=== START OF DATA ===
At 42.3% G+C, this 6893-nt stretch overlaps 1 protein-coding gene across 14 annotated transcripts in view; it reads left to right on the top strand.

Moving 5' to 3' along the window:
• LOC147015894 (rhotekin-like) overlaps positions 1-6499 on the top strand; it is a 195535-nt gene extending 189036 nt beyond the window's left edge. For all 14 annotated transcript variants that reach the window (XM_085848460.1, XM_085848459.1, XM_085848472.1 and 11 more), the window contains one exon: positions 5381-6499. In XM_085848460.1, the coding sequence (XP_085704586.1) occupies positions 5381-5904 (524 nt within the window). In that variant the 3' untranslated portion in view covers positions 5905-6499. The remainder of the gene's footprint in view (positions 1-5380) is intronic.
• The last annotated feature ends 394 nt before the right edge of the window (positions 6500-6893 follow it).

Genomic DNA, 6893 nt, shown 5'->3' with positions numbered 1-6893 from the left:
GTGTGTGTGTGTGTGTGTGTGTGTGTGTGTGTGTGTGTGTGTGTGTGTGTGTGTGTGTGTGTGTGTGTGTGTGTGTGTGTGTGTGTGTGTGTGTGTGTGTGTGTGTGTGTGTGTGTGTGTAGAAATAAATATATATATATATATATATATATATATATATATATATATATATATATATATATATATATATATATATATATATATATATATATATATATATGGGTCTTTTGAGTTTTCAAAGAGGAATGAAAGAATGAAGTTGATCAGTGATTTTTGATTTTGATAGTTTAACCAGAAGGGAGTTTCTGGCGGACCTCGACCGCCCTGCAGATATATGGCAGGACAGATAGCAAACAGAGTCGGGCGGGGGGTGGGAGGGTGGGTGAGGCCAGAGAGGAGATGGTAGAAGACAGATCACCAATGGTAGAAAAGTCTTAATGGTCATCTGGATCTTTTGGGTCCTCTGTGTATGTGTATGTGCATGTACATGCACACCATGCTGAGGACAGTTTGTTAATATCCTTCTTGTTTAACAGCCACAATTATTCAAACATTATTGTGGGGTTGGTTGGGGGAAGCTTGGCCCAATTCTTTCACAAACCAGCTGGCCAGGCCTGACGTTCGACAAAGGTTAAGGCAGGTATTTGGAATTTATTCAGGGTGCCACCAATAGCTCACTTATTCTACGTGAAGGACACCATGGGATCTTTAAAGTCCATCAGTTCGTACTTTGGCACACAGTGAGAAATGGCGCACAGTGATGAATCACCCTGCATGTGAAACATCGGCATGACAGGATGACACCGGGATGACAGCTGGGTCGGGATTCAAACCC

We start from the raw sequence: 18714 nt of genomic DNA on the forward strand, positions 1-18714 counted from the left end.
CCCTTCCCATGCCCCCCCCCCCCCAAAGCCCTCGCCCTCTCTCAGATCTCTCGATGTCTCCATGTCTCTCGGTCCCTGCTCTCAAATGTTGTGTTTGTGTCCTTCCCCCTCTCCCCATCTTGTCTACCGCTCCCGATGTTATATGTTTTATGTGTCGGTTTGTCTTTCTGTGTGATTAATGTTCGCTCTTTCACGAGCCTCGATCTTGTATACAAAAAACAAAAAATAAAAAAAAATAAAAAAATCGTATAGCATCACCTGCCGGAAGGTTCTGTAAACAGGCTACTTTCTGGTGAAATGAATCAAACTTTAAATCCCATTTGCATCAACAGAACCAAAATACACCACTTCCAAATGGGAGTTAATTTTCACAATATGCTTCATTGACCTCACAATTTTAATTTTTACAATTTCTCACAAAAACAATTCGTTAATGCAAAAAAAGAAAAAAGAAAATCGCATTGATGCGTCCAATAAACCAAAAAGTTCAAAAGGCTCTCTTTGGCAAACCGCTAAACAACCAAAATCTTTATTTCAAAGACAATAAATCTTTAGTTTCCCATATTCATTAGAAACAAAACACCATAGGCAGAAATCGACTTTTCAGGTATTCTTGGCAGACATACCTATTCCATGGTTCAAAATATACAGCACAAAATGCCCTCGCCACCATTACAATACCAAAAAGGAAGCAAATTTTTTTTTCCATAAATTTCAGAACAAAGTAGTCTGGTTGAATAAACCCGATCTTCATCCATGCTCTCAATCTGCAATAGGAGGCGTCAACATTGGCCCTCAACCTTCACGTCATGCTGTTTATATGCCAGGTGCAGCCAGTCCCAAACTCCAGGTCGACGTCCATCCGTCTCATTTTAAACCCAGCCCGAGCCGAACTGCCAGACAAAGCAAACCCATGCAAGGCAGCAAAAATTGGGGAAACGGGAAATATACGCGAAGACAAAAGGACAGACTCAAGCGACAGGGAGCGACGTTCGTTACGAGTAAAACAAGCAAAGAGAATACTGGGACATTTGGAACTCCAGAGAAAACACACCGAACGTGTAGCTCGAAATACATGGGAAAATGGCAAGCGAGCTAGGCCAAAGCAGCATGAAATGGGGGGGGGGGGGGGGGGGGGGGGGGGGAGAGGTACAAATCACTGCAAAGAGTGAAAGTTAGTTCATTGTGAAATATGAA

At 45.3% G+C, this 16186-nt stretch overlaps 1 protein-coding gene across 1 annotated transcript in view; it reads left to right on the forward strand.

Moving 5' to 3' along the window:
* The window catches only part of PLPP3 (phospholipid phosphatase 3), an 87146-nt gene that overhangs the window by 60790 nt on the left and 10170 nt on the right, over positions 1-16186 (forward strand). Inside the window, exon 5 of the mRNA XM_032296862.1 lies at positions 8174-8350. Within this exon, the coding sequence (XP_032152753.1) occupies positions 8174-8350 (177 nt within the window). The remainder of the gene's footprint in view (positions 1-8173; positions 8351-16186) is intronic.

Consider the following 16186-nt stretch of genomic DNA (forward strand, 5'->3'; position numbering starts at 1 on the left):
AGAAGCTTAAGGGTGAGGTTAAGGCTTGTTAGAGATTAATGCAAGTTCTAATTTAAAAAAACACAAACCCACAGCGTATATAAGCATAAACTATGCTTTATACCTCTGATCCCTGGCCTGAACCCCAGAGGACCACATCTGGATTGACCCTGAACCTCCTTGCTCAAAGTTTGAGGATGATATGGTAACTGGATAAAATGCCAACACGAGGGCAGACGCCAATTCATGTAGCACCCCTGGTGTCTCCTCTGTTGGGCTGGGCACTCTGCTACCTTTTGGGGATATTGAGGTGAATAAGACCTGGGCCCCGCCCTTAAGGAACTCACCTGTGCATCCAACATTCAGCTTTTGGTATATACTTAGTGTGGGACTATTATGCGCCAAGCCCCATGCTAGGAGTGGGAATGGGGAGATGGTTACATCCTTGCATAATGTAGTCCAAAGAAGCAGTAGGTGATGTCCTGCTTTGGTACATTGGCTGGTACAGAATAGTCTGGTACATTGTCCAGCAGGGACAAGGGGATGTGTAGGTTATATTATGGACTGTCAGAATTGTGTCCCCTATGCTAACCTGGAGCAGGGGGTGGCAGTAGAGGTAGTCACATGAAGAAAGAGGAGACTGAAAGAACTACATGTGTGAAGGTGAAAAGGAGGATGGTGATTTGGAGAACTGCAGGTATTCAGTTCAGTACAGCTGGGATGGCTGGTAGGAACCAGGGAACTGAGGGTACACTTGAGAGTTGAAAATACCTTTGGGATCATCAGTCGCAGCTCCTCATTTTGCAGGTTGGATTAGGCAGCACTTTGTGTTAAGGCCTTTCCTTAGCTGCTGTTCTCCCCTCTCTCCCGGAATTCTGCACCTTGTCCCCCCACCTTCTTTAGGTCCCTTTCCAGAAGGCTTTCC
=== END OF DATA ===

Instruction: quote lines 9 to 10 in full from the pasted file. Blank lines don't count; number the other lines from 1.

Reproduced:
At 45.3% G+C, this 16186-nt stretch overlaps 1 protein-coding gene across 1 annotated transcript in view; it reads left to right on the forward strand.

Moving 5' to 3' along the window: